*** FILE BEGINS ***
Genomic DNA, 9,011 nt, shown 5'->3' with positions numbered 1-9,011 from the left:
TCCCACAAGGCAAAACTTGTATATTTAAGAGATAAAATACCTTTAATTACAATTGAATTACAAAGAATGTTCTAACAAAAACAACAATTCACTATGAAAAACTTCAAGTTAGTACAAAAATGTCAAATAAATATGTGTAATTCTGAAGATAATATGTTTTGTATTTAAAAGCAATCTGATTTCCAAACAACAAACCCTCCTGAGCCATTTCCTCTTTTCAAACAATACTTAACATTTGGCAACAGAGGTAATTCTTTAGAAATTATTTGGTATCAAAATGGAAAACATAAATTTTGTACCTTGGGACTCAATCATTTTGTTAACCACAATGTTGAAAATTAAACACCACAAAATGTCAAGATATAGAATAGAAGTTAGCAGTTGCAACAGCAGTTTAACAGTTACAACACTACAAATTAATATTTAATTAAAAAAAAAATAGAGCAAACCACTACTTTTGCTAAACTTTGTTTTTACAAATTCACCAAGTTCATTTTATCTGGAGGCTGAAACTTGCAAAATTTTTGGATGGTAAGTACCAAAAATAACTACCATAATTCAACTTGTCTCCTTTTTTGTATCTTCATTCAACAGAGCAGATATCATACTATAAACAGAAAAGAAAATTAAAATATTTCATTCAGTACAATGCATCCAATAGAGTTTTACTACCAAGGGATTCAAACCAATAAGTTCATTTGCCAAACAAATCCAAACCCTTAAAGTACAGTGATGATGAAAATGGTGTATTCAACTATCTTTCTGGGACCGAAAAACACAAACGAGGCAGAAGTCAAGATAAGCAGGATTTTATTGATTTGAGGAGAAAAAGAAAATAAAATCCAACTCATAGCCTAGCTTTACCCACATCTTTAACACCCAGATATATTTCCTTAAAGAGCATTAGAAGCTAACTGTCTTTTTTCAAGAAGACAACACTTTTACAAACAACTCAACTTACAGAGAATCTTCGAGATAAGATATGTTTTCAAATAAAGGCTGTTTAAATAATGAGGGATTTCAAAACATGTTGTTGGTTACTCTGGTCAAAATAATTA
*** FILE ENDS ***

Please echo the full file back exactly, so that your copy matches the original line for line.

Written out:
Genomic DNA, 9,011 nt, shown 5'->3' with positions numbered 1-9,011 from the left:
TCCCACAAGGCAAAACTTGTATATTTAAGAGATAAAATACCTTTAATTACAATTGAATTACAAAGAATGTTCTAACAAAAACAACAATTCACTATGAAAAACTTCAAGTTAGTACAAAAATGTCAAATAAATATGTGTAATTCTGAAGATAATATGTTTTGTATTTAAAAGCAATCTGATTTCCAAACAACAAACCCTCCTGAGCCATTTCCTCTTTTCAAACAATACTTAACATTTGGCAACAGAGGTAATTCTTTAGAAATTATTTGGTATCAAAATGGAAAACATAAATTTTGTACCTTGGGACTCAATCATTTTGTTAACCACAATGTTGAAAATTAAACACCACAAAATGTCAAGATATAGAATAGAAGTTAGCAGTTGCAACAGCAGTTTAACAGTTACAACACTACAAATTAATATTTAATTAAAAAAAAAATAGAGCAAACCACTACTTTTGCTAAACTTTGTTTTTACAAATTCACCAAGTTCATTTTATCTGGAGGCTGAAACTTGCAAAATTTTTGGATGGTAAGTACCAAAAATAACTACCATAATTCAACTTGTCTCCTTTTTTGTATCTTCATTCAACAGAGCAGATATCATACTATAAACAGAAAAGAAAATTAAAATATTTCATTCAGTACAATGCATCCAATAGAGTTTTACTACCAAGGGATTCAAACCAATAAGTTCATTTGCCAAACAAATCCAAACCCTTAAAGTACAGTGATGATGAAAATGGTGTATTCAACTATCTTTCTGGGACCGAAAAACACAAACGAGGCAGAAGTCAAGATAAGCAGGATTTTATTGATTTGAGGAGAAAAAGAAAATAAAATCCAACTCATAGCCTAGCTTTACCCACATCTTTAACACCCAGATATATTTCCTTAAAGAGCATTAGAAGCTAACTGTCTTTTTTCAAGAAGACAACACTTTTACAAACAACTCAACTTACAGAGAATCTTCGAGATAAGATATGTTTTCAAATAAAGGCTGTTTAAATAATGAGGGATTTCAAAACATGTTGTTGGTTACTCTGGTCAAAATAATTA